2011, 2-4 players
Long ago the Emperor of Japan received a panda as a symbolic gift of peace from the Emperor of China. It was a powerful gesture. It was also a bit of a pain to care for, so the Emperor tasked his courtiers with managing it.
Let's See It In Action
In Takenoko, you and one to three friends will take on the role of courtiers to the Japanese Emperor and are seeking to win his favor by cultivating the most pleasing garden while also keeping his new pet panda happy. The board consists of a number of pink, green, and yellow hex tiles surrounding a central pond. Any tile that is watered will grow bamboo of the same color--tiles that are adjacent to the pond will automatically grow, but anything farther out will need to be irrigated. Some tiles have a marker indicating that they are self-watering, can't be eaten from, or fertilized. There are also figures for the panda and gardener that can move around the board at the players' direction.
On your turn you will take two actions in pursuit of one of a number of objectives. Moving from left to right, you can: draw three tiles and add one to the board; take an irrigation piece and either add it to your board or bank it for later; move the gardener as many spaces as you like in a straight line, causing the bamboo on that tile (and on any adjacent tile of the same color) to grow; move the panda as many spaces as you like in a straight line, causing him to eat on piece of bamboo on the tile he stops on; finally you can draw a new objective card.
On turns past the first, you also roll a weather die that gives you a bonus. The faces will allow you to take an extra action, water any one tile, repeat an action, move the panda anywhere, or take a tile marker to make it self-watering, fertilized, or panda-proof.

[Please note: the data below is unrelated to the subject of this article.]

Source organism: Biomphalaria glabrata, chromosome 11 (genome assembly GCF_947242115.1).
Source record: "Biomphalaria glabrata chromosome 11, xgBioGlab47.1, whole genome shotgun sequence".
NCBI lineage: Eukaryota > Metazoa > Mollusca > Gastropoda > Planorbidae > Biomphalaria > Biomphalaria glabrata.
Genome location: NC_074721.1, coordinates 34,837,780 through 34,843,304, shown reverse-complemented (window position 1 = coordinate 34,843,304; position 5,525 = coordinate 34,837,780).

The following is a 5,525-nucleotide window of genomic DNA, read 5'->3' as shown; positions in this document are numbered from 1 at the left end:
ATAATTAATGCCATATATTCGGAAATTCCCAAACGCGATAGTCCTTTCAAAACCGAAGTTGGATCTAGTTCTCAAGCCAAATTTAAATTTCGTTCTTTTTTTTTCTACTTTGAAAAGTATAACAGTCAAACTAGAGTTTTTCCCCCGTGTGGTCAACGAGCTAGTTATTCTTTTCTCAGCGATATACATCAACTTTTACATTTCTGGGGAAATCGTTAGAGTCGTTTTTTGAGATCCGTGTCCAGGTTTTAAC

There are three types of objectives, and everyone starts the game with one of each. Panda cards give you points for making the panda eat a combination of bamboo pieces. Gardener cards will give you points for having bamboo cultivated in certain ways on certain types of tiles. Landscape cards give you points for having tiles arranged in particular patterns.
Green tiles are the most common, so objective cards that rely on green bamboo will generally net you the fewest points. Pink are the rarest, so they will generally net you the the most.
As the game progresses, the board will get larger and more complex. Once someone plays their seventh, eight, or ninth (depending on whether it's a 4, 3, or 2-player game respectively), the end of the game is triggered. That player gains the "Emperor Card" which is itself worth 2 points and everyone else gets one last turn.
Everyone tallies up their point totals and the player with the highest score wins. But, of course, the real winner in all of this...
...is the panda...
What Makes It So Good?
Takenoko is a straightforward eurostyle family-weight game with adorable art and very accessible gameplay. It is currently my 6-year-old's favorite game. The components are very cool, and the wooden die and bamboo pieces have a nice tactile quality. The miniatures are nice and detailed (and painted!) and the whole presentation is just very pleasant. It even has a little comic on the front page of the rulebook that gives the backstory for the game. It's competitive without ever feeling mean, and there's some good strategy to be found in hunting down synergies between objectives while making the best use of the tiles and cards you draw.
What's Not To Like?
In the end-game, landscape objectives become a gimme for extra points. I've seen more than one game where the final win came down to people on their last turn flopping a landscape card and either winning or losing because that tile orientation was or was not already there on the table. So that feels kind of random. The bamboo pieces are not the most stable things in the world, so they're prone to getting knocked over if you're playing with--say--a 6-year-old who bumps the table a lot. I also wouldn't mind a little more differentiation between the player mats. Each one has a specific design that matches the tokens you use to mark off your actions. They're very easy to confuse with one another, although this doesn't actually affect gameplay at all, so it's a minor quibble.
Is It Expansible?
There is a Chibis expansion that adds baby pandas, so I'm pretty sure the cuteness factor just explodes. But I haven't actually played it, so I can't speak to gameplay.
Final ThoughtsTakenoko is a longtime favorite in our house, and it's come out at many a game night. It's light, fun, and adorable.
Tune in next week for an arena of spellcasting in Tash-Kalar: Arena Of Legends...